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·         State Council rolls out new policy to support pork production, ensure stable supply

… rolled out a new policy on Tuesday to support the pork industry and ensure stable supply… The policy aims to make the market play a decisive role in resource allocation, and targets a self-sufficiency rate of 95 percent for hog production. It also aims to make the proportion of large-scale pig farms account for 58 percent of the nation's total hog production by 2022… Provincial governments have been ordered to fully implement designated subsidies for affected hog producers and banks have been told not to cut loans to hog producers and slaughterhouses…

·         China’s tapping its strategic meat reserves as pork prices soar 47%

… prices have risen to worrying levels—food price data from China on Tuesday (Sept. 10) showed pork prices rose 47% in August, after rising 27% in July…

 

 

State Council rolls out new policy to support pork production, ensure stable supply

 

Source:Global Times (China) 

2019/9/10

 

The State Council, China's cabinet, rolled out a new policy on Tuesday to support the pork industry and ensure stable supply.

 

The policy focuses on how to ensure resilient supply amid the effects of African Swine Fever (ASF), which has seriously cut hog breeding.

 

Li Guoxiang, a research fellow at the Rural Development Institute of the Chinese Academy of Social Sciences, told the Global Times on Tuesday that ASF has reduced China's hog production by 10 million tons or 20 percent of the total.

 

The policy aims to make the market play a decisive role in resource allocation, and targets a self-sufficiency rate of 95 percent for hog production. It also aims to make the proportion of large-scale pig farms account for 58 percent of the nation's total hog production by 2022.

 

That ratio will be further improved to surpass 65 percent by 2025 and the treatment level for pig waste, a big environmental issue, is set to reach 85 percent by that time.

 

Localities will take the responsibility for bolstering hog production with measures that support land use, investment, financing, and quarantine services. Mayors will be tasked with returning hog production and supply to the normal level as soon as possible.

 

The eligible time for interest deduction on funds used to construct pig farms will be extended to December 31, 2020, according to the State Council policy, which was posted on the Chinese government website on Tuesday.

 

Provincial governments have been ordered to fully implement designated subsidies for affected hog producers and banks have been told not to cut loans to hog producers and slaughterhouses...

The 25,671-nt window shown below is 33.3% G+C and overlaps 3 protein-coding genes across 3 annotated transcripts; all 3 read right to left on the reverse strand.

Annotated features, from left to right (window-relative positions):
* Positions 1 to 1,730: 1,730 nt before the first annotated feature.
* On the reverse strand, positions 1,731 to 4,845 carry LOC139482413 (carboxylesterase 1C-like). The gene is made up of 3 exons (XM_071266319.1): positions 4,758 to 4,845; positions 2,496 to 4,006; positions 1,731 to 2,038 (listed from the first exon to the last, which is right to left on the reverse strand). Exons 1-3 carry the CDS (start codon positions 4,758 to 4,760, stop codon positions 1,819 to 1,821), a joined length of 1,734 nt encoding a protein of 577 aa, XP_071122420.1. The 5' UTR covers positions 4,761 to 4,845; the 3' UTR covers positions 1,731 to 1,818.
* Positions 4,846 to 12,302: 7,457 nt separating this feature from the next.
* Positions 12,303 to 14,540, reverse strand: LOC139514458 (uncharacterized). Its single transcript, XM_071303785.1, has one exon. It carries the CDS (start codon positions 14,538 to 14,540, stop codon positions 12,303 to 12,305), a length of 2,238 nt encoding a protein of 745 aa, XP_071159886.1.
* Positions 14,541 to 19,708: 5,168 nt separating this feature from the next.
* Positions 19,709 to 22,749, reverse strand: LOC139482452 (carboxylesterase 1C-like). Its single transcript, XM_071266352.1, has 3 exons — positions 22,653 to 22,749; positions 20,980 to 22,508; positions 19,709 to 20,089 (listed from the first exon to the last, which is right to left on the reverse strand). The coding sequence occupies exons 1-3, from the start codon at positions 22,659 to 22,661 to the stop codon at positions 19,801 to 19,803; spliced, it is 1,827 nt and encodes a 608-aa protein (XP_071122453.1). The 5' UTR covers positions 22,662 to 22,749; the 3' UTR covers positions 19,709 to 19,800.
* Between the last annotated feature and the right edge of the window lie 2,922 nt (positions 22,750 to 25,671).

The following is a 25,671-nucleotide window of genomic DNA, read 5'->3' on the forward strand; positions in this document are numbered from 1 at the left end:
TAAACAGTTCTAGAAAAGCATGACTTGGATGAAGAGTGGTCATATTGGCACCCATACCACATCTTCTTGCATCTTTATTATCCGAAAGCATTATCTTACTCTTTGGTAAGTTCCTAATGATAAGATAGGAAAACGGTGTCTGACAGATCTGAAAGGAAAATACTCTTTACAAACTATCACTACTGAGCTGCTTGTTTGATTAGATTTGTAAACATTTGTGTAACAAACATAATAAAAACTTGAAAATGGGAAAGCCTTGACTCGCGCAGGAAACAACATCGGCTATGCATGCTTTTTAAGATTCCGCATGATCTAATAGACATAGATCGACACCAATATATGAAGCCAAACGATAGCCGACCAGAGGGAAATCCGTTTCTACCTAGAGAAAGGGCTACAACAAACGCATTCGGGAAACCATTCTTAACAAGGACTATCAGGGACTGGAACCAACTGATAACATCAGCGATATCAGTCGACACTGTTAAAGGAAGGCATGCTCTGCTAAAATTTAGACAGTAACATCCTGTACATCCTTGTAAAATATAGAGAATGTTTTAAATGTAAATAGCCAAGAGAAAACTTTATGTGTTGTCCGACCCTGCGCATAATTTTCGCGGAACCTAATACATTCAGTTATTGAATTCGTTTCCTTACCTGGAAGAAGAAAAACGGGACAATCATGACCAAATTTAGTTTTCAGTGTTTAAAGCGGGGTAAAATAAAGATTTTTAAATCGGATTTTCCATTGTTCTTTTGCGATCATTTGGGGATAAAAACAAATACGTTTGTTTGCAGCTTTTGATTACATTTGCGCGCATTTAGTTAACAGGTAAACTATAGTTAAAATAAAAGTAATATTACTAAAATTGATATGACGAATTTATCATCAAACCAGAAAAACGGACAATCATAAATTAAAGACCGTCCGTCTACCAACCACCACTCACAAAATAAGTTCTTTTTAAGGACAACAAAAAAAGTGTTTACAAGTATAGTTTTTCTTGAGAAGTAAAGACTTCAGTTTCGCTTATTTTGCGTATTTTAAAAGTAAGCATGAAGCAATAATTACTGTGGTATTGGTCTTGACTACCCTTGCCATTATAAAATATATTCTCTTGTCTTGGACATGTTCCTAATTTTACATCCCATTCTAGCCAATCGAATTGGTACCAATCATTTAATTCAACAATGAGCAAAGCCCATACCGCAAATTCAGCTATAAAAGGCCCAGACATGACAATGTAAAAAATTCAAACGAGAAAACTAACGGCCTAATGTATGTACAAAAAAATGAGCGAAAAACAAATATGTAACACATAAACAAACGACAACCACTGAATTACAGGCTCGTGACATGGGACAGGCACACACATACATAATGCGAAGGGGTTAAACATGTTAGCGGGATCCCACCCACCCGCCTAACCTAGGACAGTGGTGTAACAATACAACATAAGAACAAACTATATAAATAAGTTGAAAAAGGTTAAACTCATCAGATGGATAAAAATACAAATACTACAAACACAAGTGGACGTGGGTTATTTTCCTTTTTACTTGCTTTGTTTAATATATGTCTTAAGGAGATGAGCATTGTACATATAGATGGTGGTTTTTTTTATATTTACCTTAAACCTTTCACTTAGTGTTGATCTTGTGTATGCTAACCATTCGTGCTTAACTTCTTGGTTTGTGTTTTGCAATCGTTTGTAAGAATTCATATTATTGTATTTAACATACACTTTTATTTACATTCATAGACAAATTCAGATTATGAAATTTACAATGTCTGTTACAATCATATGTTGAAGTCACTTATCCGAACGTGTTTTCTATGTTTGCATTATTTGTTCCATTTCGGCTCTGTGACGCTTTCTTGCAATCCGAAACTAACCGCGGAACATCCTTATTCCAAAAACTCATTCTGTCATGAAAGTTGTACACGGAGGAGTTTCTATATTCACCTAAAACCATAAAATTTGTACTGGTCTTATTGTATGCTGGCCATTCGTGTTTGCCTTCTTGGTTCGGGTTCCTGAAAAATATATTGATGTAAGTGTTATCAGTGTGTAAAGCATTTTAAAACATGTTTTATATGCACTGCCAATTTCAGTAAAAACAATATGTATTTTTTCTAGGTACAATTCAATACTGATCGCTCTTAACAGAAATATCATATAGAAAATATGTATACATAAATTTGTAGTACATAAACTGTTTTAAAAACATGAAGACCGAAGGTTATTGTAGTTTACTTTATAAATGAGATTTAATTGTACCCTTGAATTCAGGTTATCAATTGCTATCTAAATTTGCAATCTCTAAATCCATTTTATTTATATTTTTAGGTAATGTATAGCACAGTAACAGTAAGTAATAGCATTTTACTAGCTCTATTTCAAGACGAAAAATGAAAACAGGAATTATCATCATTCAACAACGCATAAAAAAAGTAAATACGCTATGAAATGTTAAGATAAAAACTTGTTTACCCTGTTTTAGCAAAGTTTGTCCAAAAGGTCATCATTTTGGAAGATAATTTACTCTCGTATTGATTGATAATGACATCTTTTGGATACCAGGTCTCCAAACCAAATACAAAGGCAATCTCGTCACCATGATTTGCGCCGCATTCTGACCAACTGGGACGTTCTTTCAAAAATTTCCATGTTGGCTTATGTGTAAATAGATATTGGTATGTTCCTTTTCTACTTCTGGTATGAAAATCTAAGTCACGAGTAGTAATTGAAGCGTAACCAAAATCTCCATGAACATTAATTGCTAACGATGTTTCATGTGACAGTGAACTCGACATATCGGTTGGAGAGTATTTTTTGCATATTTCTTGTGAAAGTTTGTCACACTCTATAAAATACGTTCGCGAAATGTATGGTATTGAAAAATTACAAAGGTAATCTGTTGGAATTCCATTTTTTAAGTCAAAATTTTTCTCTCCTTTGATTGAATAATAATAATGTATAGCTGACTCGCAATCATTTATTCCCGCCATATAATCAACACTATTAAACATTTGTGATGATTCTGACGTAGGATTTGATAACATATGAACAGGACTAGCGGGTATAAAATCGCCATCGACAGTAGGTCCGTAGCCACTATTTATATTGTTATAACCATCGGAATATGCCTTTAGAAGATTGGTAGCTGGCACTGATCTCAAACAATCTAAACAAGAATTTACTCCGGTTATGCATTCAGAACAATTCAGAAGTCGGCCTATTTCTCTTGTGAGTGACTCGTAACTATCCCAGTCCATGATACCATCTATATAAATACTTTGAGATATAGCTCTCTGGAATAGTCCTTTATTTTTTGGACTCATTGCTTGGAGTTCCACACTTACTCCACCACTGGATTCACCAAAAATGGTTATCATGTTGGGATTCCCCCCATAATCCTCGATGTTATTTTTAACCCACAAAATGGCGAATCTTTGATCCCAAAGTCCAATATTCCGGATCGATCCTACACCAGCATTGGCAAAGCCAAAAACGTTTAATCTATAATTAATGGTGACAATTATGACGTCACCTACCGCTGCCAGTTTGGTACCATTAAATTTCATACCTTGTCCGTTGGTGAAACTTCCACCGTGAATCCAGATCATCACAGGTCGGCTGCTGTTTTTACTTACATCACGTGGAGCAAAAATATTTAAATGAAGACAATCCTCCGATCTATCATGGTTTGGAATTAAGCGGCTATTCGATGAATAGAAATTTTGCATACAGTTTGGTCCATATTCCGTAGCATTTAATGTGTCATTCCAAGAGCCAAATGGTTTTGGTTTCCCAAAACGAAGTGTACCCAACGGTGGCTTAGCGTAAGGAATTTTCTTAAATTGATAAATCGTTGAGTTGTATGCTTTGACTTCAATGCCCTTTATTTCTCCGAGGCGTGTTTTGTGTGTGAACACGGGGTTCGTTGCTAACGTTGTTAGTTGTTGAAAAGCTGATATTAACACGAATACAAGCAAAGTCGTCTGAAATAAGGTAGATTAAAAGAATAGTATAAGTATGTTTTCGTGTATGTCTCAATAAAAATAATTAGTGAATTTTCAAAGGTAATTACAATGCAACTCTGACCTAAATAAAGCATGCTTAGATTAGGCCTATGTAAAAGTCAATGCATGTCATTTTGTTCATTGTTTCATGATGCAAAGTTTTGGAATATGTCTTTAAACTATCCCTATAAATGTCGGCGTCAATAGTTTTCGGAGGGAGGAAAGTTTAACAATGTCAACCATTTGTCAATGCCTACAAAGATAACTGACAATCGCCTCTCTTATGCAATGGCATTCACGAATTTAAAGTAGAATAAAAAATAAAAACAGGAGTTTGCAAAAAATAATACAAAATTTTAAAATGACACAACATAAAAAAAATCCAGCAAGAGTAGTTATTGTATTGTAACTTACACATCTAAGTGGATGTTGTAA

more, including links

http://www.globaltimes.cn/content/1164236.shtml

 

 

China’s tapping its strategic meat reserves as pork prices soar 47%

 

By Tripti Lahiri, Quartz  

September 10, 2019

 

The soaring price of pork is forcing China to dig into its strategic frozen reserves of the meat this month ahead of a slew of upcoming holidays, including a fall festival where families gather for a reunion feast. Pork is China’s most consumed meat.

 

Since last year, Chinese farmers have engaged in massive slaughter of herds to prevent the spread of African Swine Fever, a disease lethal to pigs but harmless to humans. The current outbreak was first detected in a herd in China last August, according to the UN Food and Agricultural Organization. China says its pig herd shrank by a third in July, according to Reuters. As a result prices have risen to worrying levels—food price data from China on Tuesday (Sept. 10) showed pork prices rose 47% in August, after rising 27% in July.

 

Prices are currently about 30 to 33 yuan a kilogram ($4.2 to $4.6). A Chinese meat industry association estimates pork production could drop as much as 20% this year, or about 10 million metric tons.

 

It’s hardly possible to overstate the importance of pork to meals in China, where per capita consumption of pork was roughly 30 kilos per capita in 2017, consumed as stuffing in dumplings, on noodles and in soups, or as ribs. After particularly severe price crises in 2007 and 2008, again due to an outbreak of disease, China set up frozen reserves of pork a little over a decade ago, and also has reserves of live hogs.

 

China’s government is clearly perturbed—top officials have spoken about the price rise and the government has announced subsidies for setting up new farms, removed tolls for the transport of live pigs and frozen pork until June next year, and urged lenders to finance pig farming endeavors. Several provinces and cities have announced plans to tap reserves—the southern city of Guangzhou will release 1600 metric tons (1763 tons) (link in Chinese) of frozen pork this month at a discounted price to supermarkets and school cafeterias.

 

While farmers in the US have been wanting to sell more pork to China, the trade war has raised tariffs to 62% on US pork products. Instead, China is turning to Brazil and Spain, one of the world’s top pork exporters, to add to its supply.

 

The epidemic has been disastrous for many farmers...

 

more, including  links, chart

https://qz.com/1706016/chinas-pork-prices-went-up-47-percent-in-august/